So I asked the next question: Do the Rockies need a new president (to fulfill McGregor’s place), fire O’Dowd, or both? This was unanimous as well. Both needs to be done. To be honest, Dick Monfort has already illustrated to us that he really doesn’t know Jack about a baseball team. In fact, put him in the crowds at Coors Field, and he’d be like a regular fan. So having a club president, even if he is hardly visible to the public, helped to keep some sort of order between the front office and the clubhouse. O’Dowd, I’ve blogged too much on him already, but he’s done too much workload for his work. That’s why he has an assistant GM between himself and Tracy. To be honest, if O’Dowd could do his job, he wouldn’t be so stressed out. But I believe he’s so out of touch with the club. He has to make excuses for everything that it’s pathetic. Why can’t he just tell the truth: The players he chose were not what he expected? So, I couldn’t even consider him to stay as GM, or even be promoted to President. Just let him go collect his mind while he can.

Interestingly enough, many people also thought Tracy should go as well. Yeah, with your season already in the dust as of May, and getting worse, what can you say? He wasn’t handed a good staff to manage. But having it be “ok” to lose is even worse. Maybe he got burned by O’Dowd’s joke of a lineup and his “out of the box” ideas. Or maybe he has been as bad as the critics say.

Either way, if you practically change your roster from one season to the next, and the team only performs worse, there’s a bad sign. I believe it’s time to start over. Flush the front office. Find a new president who can be that link that was cut. And then give O’Dowd and Tracy a nice vacation. … a long vacation, away from Colorado.

Contributions to today are (twitter names only): @Rockiesmagicnum @gstanwood @poseidonsfist @rockiesreview @townie813 @pixei @stars5steve @gorox1983 @trevor_irvine @capitulate

Baseball, Rockies

Rockies organization needs to grow a backbone

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This week was rather interesting. Yesterday, I planned to go to the bank, and then go buy me a ticket to the game next week. I’m on a strict budget and tickets were not in the plans. But I also didn’t plan on having $40 extra in my last paycheck, thanks to overtime. So, indeed, I could have spent that money on a ticket. At the end of the day, I didn’t get a ticket, and decided to put that extra money to use elsewhere. Why? There was another PR meltdown that happened earlier the same day that pretty much talked me out of it.

What happened is that Michael Cuddyer of the Rockies was nominated as the Rox candidate for the Robeto Clemente award. His choice of where the proceeds would go happens to be A precious child, one that was set up by Aurora Town Center victim* Jessica Ghawi and her co-worker at Mile High Sports, Peter Burns. So far, so good. But this turned sour because Mark Kiszla, columnist at the Denver Post, has ruffed some feathers with the front office. He has a second job at Mile High Sports, as an on-air personality. Where this becomes toxic is that the Rockies in turn, initially declined Peter Burns an opportunity to interview Michael Cuddyer on air. His intention was to give the guy some air time, promote the award, and which cause promote the charity that he’s in charge of managing. But the Rockies organization also released a message that they couldn’t support their guy openly for the nomination of the award.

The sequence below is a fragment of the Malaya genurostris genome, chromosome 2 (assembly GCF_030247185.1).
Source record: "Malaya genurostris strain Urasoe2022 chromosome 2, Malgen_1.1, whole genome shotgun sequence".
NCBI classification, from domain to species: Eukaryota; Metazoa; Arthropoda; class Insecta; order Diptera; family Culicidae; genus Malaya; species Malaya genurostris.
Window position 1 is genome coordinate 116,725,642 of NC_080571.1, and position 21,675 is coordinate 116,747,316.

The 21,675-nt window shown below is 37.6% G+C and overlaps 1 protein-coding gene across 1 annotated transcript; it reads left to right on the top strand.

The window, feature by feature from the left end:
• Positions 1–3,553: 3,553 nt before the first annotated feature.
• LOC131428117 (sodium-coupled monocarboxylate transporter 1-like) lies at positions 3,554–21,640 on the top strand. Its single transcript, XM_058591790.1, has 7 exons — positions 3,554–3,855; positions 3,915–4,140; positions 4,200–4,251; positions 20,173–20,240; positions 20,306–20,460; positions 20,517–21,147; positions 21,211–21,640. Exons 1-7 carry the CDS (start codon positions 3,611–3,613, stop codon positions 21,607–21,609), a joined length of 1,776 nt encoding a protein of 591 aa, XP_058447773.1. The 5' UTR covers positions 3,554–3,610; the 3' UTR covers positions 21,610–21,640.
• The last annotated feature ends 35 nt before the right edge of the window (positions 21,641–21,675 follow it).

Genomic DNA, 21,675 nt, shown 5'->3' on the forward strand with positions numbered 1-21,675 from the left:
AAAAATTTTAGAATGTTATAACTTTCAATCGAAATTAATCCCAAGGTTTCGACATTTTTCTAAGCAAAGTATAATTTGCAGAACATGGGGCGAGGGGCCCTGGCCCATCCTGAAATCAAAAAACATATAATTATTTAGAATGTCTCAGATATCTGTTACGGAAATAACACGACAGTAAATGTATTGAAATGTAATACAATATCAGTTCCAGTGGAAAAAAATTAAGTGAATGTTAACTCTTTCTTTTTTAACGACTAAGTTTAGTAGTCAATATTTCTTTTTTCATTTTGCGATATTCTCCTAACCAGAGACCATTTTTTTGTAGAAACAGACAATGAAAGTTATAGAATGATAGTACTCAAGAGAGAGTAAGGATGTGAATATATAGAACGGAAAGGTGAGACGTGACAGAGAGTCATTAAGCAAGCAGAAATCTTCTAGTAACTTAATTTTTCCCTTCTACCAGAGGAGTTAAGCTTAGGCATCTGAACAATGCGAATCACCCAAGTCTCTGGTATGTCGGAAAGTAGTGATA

Naturally, denying a member of the media an opportunity causes what we Americans know as “freedom of speech”, and it gets echoed both on the airwaves, and spills over to Twitter. As it spills onto social media, then everyone and their best friend’s cat knows what has happened, and now, a nomination is looking like a tainted (potential) hall of famer like Barry Bonds and Mark McGwire and possibly Roger Clemens. I don’t know if they finally changed their mind, but the point is, it doesn’t matter anymore.

Here’s the big problem: the front office put itself in the spotlight in a bad way. First of all, if your club is on pace to lose 100 games in a season, losing day in and day out, then yeah, you deserve criticism. After all, it was you who brought the players in. Some of the blame is shouldered on the players, no doubt. But it was your decision when it came to scouting, signing, and recruiting to your team. It’s not your ballpark, sitting at 5187 feet above sea level’s fault. Coors Field can’t tell the players to pitch and bat worse up here. Last I checked, it didn’t have legs, and it doesn’t have a voice. (Now the fans give it voice, and there is a voice of the Rockies, but that’s a different issue.) We as sports fans want to have to talk about something with our team. And all we see is the negatives, which is naturally what comes up. In the past, in the pre-Stanley Cup era in Denver (1996), or even pre-Rocktober (2007), Coloradoans would tend to not talk a lot of our teams, as if they were a minor team. You’d get a lot about the Broncos, because they are THE sports team this town’s ever known, but the rest would get shunted into silence. Not so anymore. But you can’t just block people from your twitter follows and from Toyota Talk, and even into your place just because they’re talking critical about your team. You have to earn it now.